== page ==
From Geology to Fisheries
The success I found at UAS lay at the end of a tortured path of misguided endeavors at other colleges. After attending several community colleges during my military service I ended up majoring in physics at the University of Washington, which was a lot like friction — a drag. It wasn’t until I came to UAS that I found my niche. Biology made sense to me at UAS. The four walls that formed the classroom did not confine the professors at UAS. I saw very early on that the “classrooms” at UAS extended into the intertidal and beyond, as nearly all biology courses included scheduled trips into the surrounding environment of Southeast Alaska. The doors of opportunity were literally opened up for me at UAS to explore the wilds of biology. The surrounding marine environments coupled with the faculty’s desire to motivate and challenge me as an undergraduate student made for a memorable, meaningful, and applicable experience that culminated in my graduation.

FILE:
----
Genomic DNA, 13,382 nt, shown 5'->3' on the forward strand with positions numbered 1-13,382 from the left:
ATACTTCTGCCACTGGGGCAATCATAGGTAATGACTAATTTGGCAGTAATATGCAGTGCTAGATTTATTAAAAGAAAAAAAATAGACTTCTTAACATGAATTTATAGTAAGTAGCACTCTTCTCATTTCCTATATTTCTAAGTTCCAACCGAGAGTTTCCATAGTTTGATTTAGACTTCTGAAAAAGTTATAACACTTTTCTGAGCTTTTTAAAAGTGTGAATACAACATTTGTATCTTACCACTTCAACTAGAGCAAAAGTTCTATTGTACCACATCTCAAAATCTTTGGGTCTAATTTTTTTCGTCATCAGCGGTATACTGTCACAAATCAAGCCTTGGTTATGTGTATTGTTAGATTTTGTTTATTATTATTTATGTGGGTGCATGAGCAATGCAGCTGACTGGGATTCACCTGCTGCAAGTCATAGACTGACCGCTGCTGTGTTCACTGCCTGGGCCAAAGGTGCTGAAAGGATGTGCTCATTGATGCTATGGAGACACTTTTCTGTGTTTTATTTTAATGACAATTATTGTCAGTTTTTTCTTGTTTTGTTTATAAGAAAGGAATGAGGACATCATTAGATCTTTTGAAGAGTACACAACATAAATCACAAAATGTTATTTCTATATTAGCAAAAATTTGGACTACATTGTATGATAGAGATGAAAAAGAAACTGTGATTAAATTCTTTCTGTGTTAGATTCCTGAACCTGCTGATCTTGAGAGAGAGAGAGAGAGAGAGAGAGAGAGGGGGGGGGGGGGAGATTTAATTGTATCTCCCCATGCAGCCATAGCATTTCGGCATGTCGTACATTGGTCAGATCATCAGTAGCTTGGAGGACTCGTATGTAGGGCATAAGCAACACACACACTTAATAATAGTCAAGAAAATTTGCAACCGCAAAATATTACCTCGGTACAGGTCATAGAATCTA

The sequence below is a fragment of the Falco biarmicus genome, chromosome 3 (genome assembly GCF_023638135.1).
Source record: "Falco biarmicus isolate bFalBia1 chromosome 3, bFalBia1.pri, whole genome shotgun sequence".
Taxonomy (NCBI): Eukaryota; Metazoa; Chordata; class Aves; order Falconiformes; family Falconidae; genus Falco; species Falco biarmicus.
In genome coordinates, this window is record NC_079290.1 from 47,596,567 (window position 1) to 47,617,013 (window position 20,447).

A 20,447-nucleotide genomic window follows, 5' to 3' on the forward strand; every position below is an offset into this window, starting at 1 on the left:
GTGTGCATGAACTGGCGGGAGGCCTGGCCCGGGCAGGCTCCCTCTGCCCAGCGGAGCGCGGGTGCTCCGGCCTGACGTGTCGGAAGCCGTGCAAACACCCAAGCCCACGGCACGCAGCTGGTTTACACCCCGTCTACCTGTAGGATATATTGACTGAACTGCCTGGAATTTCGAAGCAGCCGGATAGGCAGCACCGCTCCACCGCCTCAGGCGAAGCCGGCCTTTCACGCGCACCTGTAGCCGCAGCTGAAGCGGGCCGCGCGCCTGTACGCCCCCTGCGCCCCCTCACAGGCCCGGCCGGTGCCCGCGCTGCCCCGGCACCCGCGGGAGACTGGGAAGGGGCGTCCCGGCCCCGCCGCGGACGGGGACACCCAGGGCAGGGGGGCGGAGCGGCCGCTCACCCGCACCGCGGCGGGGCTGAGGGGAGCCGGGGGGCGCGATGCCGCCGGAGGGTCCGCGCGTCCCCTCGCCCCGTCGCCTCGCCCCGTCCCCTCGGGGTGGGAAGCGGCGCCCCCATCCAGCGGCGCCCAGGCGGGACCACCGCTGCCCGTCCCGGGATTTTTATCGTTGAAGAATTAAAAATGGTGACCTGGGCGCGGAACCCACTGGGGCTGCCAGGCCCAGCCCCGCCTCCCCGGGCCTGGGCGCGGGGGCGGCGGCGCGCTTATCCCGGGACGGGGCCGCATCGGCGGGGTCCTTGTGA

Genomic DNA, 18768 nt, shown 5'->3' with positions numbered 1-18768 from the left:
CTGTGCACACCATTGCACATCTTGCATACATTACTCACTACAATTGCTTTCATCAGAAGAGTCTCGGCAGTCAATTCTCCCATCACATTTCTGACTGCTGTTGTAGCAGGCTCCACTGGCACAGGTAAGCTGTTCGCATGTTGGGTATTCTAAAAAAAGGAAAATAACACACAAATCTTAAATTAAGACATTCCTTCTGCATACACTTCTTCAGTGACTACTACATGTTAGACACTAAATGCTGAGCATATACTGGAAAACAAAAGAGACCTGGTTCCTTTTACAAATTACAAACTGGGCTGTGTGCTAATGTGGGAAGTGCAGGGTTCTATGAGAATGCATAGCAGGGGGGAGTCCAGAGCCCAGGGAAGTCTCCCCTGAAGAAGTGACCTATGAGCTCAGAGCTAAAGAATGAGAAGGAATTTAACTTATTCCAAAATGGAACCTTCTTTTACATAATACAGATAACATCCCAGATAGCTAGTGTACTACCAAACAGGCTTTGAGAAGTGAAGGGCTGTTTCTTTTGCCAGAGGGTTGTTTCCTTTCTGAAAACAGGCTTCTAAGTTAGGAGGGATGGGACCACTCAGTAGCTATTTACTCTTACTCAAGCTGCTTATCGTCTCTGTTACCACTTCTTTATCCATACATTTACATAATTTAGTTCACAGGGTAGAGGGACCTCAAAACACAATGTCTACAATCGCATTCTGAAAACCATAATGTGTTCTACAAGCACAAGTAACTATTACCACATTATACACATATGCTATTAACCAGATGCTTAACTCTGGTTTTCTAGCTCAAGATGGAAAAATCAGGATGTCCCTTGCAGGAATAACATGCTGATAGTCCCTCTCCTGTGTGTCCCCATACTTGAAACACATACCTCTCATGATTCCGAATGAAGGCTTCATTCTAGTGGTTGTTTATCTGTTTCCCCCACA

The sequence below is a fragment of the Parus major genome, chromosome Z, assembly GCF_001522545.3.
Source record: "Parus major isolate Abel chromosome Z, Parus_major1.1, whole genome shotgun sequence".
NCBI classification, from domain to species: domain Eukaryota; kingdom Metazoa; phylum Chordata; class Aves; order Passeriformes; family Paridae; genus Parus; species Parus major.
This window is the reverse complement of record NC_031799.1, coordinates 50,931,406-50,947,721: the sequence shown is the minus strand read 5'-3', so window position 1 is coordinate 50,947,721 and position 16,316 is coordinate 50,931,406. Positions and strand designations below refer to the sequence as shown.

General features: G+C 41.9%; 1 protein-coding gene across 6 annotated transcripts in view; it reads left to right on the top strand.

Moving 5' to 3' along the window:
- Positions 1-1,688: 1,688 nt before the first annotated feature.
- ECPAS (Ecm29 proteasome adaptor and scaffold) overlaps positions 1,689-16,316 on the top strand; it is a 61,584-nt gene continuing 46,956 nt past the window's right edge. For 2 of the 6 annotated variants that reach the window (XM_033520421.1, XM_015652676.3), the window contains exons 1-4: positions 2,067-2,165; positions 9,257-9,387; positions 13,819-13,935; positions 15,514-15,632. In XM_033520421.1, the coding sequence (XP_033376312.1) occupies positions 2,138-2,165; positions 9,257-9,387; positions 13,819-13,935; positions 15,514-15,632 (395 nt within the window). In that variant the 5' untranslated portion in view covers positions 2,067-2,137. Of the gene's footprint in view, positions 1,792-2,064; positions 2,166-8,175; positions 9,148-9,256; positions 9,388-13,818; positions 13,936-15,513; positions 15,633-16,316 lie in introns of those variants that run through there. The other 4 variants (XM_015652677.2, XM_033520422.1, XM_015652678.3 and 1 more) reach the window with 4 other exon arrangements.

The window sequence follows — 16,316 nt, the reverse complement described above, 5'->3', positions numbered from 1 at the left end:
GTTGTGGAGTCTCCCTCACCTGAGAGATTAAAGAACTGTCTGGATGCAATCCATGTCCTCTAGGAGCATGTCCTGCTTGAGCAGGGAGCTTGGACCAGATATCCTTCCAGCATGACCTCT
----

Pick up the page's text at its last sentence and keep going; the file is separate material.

The highlight of my undergraduate career at UAS was working on a research project with the US Geological Survey (USGS). Professors Tamone and Eckert gave me lab space and tools to inspect crab blood samples collected by USGS. I then worked with Jennifer Mondragon and Jim Taggart at USGS to establish a distribution of Bitter Crab Disease in Tanner crabs of Glacier Bay, Alaska. Ultimately, I presented our findings as a poster at the Glacier Bay Science Symposium.
During my two and a half years at UAS I worked as an intern for the Alaska Department of Transportation (ADOT&PF). After graduating with my BS in biology and a math minor I was hired by ADOT&PF as an Environmental Analyst. Currently, I am a graduate student in Fisheries at Oregon State University.
Thank you UAS!
UPDATE: Kyle has finished a graduate program in fisheries at Oregon State University.